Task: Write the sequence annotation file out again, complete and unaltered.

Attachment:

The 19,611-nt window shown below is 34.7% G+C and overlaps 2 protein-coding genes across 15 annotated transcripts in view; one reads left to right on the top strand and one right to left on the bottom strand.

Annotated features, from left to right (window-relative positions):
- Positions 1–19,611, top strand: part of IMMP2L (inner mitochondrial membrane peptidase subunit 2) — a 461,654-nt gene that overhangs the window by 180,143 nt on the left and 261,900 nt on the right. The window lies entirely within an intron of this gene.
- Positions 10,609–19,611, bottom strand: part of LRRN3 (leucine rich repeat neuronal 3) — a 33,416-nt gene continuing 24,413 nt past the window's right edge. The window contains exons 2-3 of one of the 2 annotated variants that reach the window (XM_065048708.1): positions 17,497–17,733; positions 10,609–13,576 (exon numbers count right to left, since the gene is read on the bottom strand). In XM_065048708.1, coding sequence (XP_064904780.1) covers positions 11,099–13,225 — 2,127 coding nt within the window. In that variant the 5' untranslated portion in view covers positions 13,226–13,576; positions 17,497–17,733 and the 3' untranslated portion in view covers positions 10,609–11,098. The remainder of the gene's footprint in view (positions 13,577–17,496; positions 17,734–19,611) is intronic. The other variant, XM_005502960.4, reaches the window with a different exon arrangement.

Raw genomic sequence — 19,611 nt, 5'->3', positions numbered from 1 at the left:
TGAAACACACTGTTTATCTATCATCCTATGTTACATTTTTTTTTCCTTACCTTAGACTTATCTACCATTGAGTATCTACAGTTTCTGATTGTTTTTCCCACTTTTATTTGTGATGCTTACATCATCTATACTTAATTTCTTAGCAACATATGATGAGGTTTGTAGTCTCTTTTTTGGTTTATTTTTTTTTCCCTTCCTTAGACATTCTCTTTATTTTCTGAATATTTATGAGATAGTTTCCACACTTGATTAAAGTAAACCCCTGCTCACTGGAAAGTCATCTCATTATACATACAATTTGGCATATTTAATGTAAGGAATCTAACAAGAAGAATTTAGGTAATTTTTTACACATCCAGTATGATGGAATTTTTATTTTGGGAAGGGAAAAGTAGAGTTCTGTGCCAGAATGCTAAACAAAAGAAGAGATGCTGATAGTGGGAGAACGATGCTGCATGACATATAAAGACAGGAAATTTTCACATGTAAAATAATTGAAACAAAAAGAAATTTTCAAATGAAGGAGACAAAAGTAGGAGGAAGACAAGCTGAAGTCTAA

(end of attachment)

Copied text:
The 19,611-nt window shown below is 34.7% G+C and overlaps 2 protein-coding genes across 15 annotated transcripts in view; one reads left to right on the top strand and one right to left on the bottom strand.

Annotated features, from left to right (window-relative positions):
- Positions 1–19,611, top strand: part of IMMP2L (inner mitochondrial membrane peptidase subunit 2) — a 461,654-nt gene that overhangs the window by 180,143 nt on the left and 261,900 nt on the right. The window lies entirely within an intron of this gene.
- Positions 10,609–19,611, bottom strand: part of LRRN3 (leucine rich repeat neuronal 3) — a 33,416-nt gene continuing 24,413 nt past the window's right edge. The window contains exons 2-3 of one of the 2 annotated variants that reach the window (XM_065048708.1): positions 17,497–17,733; positions 10,609–13,576 (exon numbers count right to left, since the gene is read on the bottom strand). In XM_065048708.1, coding sequence (XP_064904780.1) covers positions 11,099–13,225 — 2,127 coding nt within the window. In that variant the 5' untranslated portion in view covers positions 13,226–13,576; positions 17,497–17,733 and the 3' untranslated portion in view covers positions 10,609–11,098. The remainder of the gene's footprint in view (positions 13,577–17,496; positions 17,734–19,611) is intronic. The other variant, XM_005502960.4, reaches the window with a different exon arrangement.

Raw genomic sequence — 19,611 nt, 5'->3', positions numbered from 1 at the left:
TGAAACACACTGTTTATCTATCATCCTATGTTACATTTTTTTTTCCTTACCTTAGACTTATCTACCATTGAGTATCTACAGTTTCTGATTGTTTTTCCCACTTTTATTTGTGATGCTTACATCATCTATACTTAATTTCTTAGCAACATATGATGAGGTTTGTAGTCTCTTTTTTGGTTTATTTTTTTTTCCCTTCCTTAGACATTCTCTTTATTTTCTGAATATTTATGAGATAGTTTCCACACTTGATTAAAGTAAACCCCTGCTCACTGGAAAGTCATCTCATTATACATACAATTTGGCATATTTAATGTAAGGAATCTAACAAGAAGAATTTAGGTAATTTTTTACACATCCAGTATGATGGAATTTTTATTTTGGGAAGGGAAAAGTAGAGTTCTGTGCCAGAATGCTAAACAAAAGAAGAGATGCTGATAGTGGGAGAACGATGCTGCATGACATATAAAGACAGGAAATTTTCACATGTAAAATAATTGAAACAAAAAGAAATTTTCAAATGAAGGAGACAAAAGTAGGAGGAAGACAAGCTGAAGTCTAA